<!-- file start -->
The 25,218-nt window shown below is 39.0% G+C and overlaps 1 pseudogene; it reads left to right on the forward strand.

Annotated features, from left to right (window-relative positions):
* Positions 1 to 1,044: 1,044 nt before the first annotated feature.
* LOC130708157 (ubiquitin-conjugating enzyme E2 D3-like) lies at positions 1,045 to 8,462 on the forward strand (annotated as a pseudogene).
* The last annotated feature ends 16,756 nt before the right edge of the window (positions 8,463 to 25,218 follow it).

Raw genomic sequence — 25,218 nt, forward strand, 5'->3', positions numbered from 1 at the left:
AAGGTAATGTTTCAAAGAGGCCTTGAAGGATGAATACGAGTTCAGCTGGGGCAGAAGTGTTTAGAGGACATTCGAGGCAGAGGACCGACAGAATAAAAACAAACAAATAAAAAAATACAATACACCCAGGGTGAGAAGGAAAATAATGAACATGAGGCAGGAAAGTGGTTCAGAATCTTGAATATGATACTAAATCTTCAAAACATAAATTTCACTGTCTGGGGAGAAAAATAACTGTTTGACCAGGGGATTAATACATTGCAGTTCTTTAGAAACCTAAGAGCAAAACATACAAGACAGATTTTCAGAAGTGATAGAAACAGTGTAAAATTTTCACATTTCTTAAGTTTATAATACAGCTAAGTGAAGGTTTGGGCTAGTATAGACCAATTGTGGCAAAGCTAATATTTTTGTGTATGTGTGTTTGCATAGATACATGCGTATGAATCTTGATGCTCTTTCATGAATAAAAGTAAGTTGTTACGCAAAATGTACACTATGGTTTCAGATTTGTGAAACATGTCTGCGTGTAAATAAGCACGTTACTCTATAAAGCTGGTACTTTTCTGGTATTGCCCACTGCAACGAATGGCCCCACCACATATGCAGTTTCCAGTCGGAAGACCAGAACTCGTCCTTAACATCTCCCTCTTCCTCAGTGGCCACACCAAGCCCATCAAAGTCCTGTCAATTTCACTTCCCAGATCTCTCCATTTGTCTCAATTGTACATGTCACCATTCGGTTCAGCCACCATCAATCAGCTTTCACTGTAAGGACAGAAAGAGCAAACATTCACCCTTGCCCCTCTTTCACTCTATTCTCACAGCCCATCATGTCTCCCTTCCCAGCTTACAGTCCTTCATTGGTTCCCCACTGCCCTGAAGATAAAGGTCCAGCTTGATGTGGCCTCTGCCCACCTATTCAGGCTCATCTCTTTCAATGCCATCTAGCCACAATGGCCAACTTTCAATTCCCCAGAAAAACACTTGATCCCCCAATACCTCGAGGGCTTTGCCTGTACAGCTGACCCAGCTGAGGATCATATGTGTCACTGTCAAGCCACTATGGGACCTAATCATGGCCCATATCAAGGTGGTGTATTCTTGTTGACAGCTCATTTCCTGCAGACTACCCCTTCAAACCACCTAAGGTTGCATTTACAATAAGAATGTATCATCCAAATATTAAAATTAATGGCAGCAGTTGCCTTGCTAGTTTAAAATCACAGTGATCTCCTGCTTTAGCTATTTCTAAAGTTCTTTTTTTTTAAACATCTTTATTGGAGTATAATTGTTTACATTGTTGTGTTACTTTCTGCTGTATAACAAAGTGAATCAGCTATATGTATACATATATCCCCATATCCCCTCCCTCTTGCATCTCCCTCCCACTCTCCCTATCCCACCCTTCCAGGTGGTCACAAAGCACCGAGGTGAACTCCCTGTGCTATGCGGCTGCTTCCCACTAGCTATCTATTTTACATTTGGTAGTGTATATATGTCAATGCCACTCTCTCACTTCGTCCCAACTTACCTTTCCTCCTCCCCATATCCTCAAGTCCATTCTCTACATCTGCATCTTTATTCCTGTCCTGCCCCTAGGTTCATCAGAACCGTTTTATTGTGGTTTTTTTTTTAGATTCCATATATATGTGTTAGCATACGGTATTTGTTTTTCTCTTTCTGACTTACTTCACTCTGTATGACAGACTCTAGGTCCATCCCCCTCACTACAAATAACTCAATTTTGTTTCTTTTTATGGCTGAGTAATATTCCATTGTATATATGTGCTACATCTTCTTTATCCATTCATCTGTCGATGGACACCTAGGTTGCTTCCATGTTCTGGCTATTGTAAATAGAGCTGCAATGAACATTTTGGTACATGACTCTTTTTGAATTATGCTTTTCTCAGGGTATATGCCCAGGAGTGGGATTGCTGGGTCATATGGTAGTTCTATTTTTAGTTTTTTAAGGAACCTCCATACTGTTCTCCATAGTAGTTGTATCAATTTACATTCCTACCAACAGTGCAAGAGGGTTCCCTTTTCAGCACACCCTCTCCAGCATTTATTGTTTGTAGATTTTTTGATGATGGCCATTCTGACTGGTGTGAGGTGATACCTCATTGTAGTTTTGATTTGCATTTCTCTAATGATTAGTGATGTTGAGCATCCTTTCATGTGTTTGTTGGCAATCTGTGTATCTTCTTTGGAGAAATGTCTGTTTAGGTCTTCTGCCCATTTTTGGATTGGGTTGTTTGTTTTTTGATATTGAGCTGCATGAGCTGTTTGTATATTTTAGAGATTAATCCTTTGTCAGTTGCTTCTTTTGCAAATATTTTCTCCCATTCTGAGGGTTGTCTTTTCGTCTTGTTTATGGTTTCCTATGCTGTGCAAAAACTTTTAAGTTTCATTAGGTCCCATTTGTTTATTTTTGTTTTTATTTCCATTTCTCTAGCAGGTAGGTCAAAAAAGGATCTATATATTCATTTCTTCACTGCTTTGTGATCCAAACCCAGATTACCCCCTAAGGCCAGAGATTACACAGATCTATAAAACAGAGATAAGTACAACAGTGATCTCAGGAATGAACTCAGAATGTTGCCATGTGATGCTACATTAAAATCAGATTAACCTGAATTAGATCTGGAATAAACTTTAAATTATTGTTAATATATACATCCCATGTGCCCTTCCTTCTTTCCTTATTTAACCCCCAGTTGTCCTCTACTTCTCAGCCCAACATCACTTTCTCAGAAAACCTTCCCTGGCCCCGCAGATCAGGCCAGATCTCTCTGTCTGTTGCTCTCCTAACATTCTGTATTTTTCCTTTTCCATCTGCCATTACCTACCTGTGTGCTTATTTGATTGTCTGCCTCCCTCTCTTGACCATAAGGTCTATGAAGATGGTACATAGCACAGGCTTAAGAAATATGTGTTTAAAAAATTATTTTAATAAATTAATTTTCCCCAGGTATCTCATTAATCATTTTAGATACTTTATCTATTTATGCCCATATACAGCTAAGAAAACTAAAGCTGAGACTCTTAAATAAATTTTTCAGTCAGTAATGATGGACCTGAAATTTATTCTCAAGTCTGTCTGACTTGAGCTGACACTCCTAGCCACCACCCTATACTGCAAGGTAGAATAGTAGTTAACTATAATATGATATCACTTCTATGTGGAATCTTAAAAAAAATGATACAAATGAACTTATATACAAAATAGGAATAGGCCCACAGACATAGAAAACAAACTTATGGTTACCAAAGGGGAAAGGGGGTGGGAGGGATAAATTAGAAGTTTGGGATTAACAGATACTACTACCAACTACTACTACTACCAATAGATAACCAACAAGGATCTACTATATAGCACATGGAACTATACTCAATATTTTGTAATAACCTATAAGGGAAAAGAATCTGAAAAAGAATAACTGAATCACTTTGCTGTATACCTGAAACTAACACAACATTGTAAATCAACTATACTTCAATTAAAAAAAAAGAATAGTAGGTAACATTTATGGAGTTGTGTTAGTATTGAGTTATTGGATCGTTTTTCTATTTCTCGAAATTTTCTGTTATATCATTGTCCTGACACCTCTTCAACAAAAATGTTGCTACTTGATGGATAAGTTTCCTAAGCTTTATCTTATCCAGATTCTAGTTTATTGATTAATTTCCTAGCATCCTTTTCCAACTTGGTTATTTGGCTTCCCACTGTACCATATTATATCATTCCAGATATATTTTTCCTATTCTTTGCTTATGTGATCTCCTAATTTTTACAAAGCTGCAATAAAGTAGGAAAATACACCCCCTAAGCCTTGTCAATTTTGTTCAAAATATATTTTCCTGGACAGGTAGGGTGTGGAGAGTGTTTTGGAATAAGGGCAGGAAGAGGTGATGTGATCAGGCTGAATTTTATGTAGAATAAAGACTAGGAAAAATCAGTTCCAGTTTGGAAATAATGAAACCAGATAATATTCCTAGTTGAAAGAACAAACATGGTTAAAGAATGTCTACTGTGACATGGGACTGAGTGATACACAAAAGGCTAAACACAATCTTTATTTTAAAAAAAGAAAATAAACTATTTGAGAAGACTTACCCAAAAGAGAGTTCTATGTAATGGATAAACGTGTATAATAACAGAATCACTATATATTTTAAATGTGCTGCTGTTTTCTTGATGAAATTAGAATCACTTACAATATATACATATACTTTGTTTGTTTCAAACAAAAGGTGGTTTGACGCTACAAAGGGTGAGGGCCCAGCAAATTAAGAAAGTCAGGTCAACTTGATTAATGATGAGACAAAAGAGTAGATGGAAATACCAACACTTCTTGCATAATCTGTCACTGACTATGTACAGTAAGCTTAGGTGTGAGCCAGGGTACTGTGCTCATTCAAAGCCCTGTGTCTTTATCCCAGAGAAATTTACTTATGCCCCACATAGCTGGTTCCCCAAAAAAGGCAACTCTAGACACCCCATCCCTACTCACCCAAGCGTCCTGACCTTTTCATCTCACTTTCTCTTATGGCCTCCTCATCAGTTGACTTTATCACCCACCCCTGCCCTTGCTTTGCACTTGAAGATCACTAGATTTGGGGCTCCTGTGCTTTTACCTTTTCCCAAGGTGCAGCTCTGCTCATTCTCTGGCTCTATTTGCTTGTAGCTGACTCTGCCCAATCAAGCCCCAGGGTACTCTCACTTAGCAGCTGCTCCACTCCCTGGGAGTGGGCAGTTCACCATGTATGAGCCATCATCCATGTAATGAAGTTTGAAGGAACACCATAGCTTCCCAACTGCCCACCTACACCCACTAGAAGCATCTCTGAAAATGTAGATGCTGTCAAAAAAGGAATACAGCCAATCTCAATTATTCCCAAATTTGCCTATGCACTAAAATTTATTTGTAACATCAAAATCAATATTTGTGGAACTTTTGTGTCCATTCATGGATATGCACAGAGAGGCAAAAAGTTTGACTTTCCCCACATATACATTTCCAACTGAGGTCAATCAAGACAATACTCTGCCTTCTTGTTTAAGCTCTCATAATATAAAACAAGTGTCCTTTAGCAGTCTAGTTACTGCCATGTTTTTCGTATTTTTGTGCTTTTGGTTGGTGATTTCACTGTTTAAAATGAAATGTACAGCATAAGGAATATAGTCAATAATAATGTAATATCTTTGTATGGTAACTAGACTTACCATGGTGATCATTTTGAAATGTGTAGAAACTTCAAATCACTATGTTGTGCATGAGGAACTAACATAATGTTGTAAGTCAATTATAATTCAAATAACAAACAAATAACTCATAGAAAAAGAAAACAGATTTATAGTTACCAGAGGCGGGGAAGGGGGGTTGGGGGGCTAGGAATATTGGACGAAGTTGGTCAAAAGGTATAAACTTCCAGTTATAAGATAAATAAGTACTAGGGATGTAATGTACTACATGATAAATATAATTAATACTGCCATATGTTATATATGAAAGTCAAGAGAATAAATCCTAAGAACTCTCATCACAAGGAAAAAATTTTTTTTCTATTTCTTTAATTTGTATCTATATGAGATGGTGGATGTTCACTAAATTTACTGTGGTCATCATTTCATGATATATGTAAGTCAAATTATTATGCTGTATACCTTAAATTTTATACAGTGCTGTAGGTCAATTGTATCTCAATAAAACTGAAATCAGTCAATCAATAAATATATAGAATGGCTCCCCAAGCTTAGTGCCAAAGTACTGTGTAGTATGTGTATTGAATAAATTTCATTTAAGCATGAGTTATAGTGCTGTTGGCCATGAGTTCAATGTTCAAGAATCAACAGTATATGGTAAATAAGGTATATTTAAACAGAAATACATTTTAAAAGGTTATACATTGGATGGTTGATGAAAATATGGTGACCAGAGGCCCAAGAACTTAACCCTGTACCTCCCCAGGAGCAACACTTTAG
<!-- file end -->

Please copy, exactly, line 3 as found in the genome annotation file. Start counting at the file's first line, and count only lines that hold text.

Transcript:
* Positions 1 to 1,044: 1,044 nt before the first annotated feature.